William Burkitt Notes and Observations - 1 John 2:12 - 2:12

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William Burkitt Notes and Observations - 1 John 2:12 - 2:12

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This Chapter Verse Commentaries:

Observe here, 1. The care which God has taken, not only to have his word preached, but written; I write unto you, partly to supply his ministers' absence, that their writings might be instead of vocal instructions, partly to perpetuate truth unto posterity, and to transmit divine revelations to future ages.

Observe, 2. The subject or persons whom our apostle writes to; fathers, young men, and children; where, in general the great wisdom of the apostle is to be observed and taken notice of, that he contents not himself with generals, but directs his discourse particularly to old and young; plainly intimating, that none are too young to receive instruction, none are old enough to reject it. And if St. John wrote to persons of all ages and conditions, then the sacred writings are to be read to, and read by, persons of every age and condition soever. And if the Scriptures be perverted by some, that is not a natural effect, but only an accidental consequent of reading the Scriptures. Now, as evil must not be done that good may come of it, so good must not be left undone, though evil come of it.

Observe, 3. The duty which all sorts of Christians ought to be exhorted and excited to, and that is love; love to God, accompanied with obedience; and love to all Christians, in obedience to the command of God. It belongs to all sorts of Christians, weak and strong; to all ages of men, young and old, children and fathers, to expel the poison of anger and hatred out of their bosoms, and mutually to embrace one another.

Observe, 4. The reasons of our apostle's writing to all christians in general, and to each age in particular.

Note, 1. The reason assigned for writing to children, 1Jn_2:12 Because your sins are forgiven you for his name's sake: therefore ought you mutually to forgive, and cordially to love one another.

Note, 2. The reason assigned for writing to fathers; Because ye have known him that is from the beginning; that is Jesus Christ, who, in respect of his divine nature, had subsistence from the beginning; that is from all eternity. And if so, then our blessed Saviour had a being antecedent to his conception, and before he was born of the virgin Mary; he then began to be man, but he did not then begin to be; for before Abraham was he was; and he prays to his Father, Jos_17:5 to glorify him with the glory which he had with him before the world was.

Mark, It is not said, with the glory which thou preparedst for me in thy decree and purpose before the world was. As the Socinians would have it, but the glory which I had with thee. He that gave being to all things, must have a being before all things.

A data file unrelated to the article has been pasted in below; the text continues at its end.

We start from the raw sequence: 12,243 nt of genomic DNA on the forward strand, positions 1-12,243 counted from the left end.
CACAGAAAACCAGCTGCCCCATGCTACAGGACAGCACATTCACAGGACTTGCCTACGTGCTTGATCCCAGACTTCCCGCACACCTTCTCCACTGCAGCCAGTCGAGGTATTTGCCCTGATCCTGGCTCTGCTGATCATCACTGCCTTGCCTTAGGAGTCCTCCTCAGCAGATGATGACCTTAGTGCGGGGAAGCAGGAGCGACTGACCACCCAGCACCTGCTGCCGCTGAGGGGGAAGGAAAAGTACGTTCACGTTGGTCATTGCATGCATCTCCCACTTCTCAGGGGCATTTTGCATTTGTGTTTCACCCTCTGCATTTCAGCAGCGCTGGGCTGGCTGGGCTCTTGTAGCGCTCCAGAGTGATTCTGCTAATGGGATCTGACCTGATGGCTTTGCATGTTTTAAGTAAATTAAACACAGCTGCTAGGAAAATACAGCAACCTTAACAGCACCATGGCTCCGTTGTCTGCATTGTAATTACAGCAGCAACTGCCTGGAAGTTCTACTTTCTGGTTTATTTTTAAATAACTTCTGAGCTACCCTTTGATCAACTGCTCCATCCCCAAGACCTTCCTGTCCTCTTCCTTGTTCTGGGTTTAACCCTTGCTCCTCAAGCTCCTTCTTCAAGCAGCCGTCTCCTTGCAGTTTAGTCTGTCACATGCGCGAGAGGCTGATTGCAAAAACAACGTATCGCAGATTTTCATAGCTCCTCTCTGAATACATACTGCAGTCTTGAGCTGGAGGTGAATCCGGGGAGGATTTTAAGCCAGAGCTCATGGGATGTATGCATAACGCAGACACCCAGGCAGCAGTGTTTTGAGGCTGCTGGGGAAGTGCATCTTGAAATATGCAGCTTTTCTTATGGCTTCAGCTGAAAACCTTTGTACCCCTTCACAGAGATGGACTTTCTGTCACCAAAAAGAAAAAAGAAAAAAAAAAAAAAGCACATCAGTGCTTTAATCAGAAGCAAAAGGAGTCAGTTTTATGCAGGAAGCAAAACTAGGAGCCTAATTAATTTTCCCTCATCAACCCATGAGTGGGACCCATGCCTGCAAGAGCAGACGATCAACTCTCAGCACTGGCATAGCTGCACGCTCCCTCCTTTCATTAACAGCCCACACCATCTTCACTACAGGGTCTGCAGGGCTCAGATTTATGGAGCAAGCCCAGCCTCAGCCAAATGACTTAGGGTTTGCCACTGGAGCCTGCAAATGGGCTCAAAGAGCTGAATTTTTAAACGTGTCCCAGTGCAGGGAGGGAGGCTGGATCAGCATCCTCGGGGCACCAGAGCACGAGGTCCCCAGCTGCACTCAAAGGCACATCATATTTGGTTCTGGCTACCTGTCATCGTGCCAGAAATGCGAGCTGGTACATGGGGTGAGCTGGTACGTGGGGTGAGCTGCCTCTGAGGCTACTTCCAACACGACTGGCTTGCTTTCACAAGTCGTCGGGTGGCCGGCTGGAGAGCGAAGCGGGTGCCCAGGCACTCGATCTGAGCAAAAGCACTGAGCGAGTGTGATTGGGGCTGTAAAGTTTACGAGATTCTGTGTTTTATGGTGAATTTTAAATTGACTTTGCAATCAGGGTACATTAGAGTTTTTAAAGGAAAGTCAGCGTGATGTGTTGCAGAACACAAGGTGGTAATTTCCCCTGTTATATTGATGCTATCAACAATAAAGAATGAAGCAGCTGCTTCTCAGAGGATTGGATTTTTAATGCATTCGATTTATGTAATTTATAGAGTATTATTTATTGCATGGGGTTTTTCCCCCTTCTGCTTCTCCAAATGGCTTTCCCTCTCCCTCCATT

Note, 3. The reasons assigned for writing to young men, Because ye are strong, and have overcome the wicked one, and the word of God abideth in you.

Here we have observable, 1. The enemy described, Satan, called the wicked one: Not that he was so by creation, but by his apostacy and defection. Because the first in wickedness, because most industriously wicked, and because most obstinate and persevering in wickedness.

2. The conquest ingeminated; Ye have overcome the wicked one.

Mark, he doth not say. You have made a league with him, but overcome him; there is no way to accomodate or compound matters with Satan, no way to deal with him, but by victory; we are said to overcome him, because we are sure to overcome him; resist him, and he will flee; and because we have overcome him in God's account, and because we have begun to overcome him. Yield to him, and you will find him an imperious tyrant; resist him, and you will find him a timorous coward.

3. The combatants, young men. Youth is the warlike age; young men are fit for action, old men for advice; young ones should begin this spiritual war betimes, possibly they may never live to be old; or if so, victory will be the more difficulty, by how much the longer it is delayed; and God may deny thee that grace which now thou deniest thyself. The proverb says, "A young saint, but an old devil;" but it is very hard for a young devil to become an old saint; whereas a young Christian soldier is most amiable in God's eye, and most terrible in the devil's.

4. The aid, helps, and assistants, by which this victory is attained, ye are strong, that is, made partakers of divine strength; ye have your second in the field, the Holy Spirit, you are strong in the Lord, And the word of God abideth in you. By the strength of God, and the abiding of his word and grace in us, we overcome the wicked one, and prevail against him. God's word is the richest treasury to supply our wants, and the strongest armoury to oppose our enemies. I write unto you, young men, because ye are strong, and the word of God abideth in you, and ye have overcome the wicked one.